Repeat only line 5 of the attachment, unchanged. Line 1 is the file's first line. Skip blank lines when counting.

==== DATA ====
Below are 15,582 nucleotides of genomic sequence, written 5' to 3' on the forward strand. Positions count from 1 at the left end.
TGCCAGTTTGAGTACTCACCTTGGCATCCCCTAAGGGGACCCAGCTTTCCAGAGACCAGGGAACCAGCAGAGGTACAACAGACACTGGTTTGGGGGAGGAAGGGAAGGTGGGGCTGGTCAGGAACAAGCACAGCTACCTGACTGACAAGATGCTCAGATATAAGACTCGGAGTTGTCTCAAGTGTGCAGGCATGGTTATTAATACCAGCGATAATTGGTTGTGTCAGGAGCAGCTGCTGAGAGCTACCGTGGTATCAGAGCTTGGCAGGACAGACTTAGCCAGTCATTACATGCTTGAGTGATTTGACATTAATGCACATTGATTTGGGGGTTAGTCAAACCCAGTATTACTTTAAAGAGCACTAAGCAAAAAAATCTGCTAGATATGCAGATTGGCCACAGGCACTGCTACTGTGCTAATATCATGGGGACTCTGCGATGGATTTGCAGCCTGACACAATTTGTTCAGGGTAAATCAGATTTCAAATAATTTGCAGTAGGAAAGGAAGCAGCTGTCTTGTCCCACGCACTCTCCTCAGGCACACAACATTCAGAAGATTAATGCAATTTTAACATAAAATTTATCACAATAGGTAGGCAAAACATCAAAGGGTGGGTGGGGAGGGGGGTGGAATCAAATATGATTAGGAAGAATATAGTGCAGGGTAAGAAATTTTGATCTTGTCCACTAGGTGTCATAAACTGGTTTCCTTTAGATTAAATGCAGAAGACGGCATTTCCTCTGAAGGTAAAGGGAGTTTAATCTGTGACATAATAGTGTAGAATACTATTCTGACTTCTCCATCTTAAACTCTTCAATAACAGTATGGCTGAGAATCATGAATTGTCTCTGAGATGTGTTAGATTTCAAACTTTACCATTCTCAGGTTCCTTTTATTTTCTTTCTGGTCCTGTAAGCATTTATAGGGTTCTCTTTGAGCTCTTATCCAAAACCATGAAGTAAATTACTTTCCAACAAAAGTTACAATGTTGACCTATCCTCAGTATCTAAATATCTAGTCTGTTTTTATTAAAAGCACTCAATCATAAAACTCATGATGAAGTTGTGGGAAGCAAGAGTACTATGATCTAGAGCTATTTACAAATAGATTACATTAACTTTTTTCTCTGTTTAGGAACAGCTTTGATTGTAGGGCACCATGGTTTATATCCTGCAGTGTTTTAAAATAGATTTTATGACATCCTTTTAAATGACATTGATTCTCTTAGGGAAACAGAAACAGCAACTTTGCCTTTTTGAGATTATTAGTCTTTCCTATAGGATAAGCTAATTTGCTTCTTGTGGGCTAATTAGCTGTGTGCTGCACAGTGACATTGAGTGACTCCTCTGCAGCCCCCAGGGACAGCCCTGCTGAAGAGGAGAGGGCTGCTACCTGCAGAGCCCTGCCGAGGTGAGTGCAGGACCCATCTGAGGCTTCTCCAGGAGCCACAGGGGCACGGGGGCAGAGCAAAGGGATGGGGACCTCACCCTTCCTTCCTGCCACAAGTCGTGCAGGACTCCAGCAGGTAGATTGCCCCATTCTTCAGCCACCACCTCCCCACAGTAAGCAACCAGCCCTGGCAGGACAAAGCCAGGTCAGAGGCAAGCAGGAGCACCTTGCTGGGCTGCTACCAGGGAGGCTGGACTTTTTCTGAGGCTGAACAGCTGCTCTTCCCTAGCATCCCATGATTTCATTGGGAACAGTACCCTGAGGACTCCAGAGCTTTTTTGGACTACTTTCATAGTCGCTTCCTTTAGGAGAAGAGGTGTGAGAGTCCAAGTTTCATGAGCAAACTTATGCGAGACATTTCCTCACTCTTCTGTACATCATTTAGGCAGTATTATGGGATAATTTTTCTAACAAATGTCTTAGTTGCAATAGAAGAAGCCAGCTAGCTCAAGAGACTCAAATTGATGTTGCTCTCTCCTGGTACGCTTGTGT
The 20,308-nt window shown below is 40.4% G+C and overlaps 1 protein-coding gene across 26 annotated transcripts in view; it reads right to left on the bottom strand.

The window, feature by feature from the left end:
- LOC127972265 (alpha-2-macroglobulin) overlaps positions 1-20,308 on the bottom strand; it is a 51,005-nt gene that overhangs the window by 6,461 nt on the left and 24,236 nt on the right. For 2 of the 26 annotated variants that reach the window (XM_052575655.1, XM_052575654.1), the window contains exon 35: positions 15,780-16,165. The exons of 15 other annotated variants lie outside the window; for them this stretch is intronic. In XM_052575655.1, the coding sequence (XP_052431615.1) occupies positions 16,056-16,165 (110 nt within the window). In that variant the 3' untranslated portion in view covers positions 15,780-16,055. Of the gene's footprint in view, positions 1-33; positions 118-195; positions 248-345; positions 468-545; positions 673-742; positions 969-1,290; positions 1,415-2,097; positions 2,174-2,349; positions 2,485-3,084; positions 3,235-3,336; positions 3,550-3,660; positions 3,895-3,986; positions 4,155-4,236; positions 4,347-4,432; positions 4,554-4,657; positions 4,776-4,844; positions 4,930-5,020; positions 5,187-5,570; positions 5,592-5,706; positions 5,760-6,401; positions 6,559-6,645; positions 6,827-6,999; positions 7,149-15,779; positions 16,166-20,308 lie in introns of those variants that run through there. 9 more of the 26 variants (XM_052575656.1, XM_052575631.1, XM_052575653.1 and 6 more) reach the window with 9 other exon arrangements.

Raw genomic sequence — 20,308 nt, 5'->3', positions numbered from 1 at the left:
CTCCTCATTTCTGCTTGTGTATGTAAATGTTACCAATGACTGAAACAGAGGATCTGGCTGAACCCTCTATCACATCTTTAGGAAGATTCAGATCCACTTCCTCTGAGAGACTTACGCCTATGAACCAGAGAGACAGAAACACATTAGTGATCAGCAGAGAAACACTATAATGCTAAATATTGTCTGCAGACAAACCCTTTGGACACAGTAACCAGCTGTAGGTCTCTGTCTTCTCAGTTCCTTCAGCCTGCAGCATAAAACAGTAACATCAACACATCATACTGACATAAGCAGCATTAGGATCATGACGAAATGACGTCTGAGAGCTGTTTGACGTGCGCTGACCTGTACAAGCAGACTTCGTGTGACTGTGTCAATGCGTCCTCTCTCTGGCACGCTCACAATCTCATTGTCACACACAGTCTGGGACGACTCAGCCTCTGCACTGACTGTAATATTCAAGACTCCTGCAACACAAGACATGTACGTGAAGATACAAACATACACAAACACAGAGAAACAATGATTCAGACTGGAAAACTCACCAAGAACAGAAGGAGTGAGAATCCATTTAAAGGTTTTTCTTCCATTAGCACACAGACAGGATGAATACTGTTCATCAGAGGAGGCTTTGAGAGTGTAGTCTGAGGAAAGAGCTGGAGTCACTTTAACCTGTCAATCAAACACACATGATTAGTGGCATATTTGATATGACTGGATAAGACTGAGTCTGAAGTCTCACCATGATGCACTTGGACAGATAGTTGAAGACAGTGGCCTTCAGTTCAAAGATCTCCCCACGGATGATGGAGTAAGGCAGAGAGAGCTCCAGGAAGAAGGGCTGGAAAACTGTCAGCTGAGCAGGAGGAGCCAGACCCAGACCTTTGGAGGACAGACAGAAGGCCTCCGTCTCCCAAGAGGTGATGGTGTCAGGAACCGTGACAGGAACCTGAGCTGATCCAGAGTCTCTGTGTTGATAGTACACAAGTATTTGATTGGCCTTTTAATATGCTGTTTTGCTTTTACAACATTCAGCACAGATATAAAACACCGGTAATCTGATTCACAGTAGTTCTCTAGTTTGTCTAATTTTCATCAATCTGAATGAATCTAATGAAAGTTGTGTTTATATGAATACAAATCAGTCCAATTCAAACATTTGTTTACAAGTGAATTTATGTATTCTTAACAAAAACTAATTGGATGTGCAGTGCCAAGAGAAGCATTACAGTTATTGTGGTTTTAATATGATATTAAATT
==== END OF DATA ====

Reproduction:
- LOC127972265 (alpha-2-macroglobulin) overlaps positions 1-20,308 on the bottom strand; it is a 51,005-nt gene that overhangs the window by 6,461 nt on the left and 24,236 nt on the right. For 2 of the 26 annotated variants that reach the window (XM_052575655.1, XM_052575654.1), the window contains exon 35: positions 15,780-16,165. The exons of 15 other annotated variants lie outside the window; for them this stretch is intronic. In XM_052575655.1, the coding sequence (XP_052431615.1) occupies positions 16,056-16,165 (110 nt within the window). In that variant the 3' untranslated portion in view covers positions 15,780-16,055. Of the gene's footprint in view, positions 1-33; positions 118-195; positions 248-345; positions 468-545; positions 673-742; positions 969-1,290; positions 1,415-2,097; positions 2,174-2,349; positions 2,485-3,084; positions 3,235-3,336; positions 3,550-3,660; positions 3,895-3,986; positions 4,155-4,236; positions 4,347-4,432; positions 4,554-4,657; positions 4,776-4,844; positions 4,930-5,020; positions 5,187-5,570; positions 5,592-5,706; positions 5,760-6,401; positions 6,559-6,645; positions 6,827-6,999; positions 7,149-15,779; positions 16,166-20,308 lie in introns of those variants that run through there. 9 more of the 26 variants (XM_052575656.1, XM_052575631.1, XM_052575653.1 and 6 more) reach the window with 9 other exon arrangements.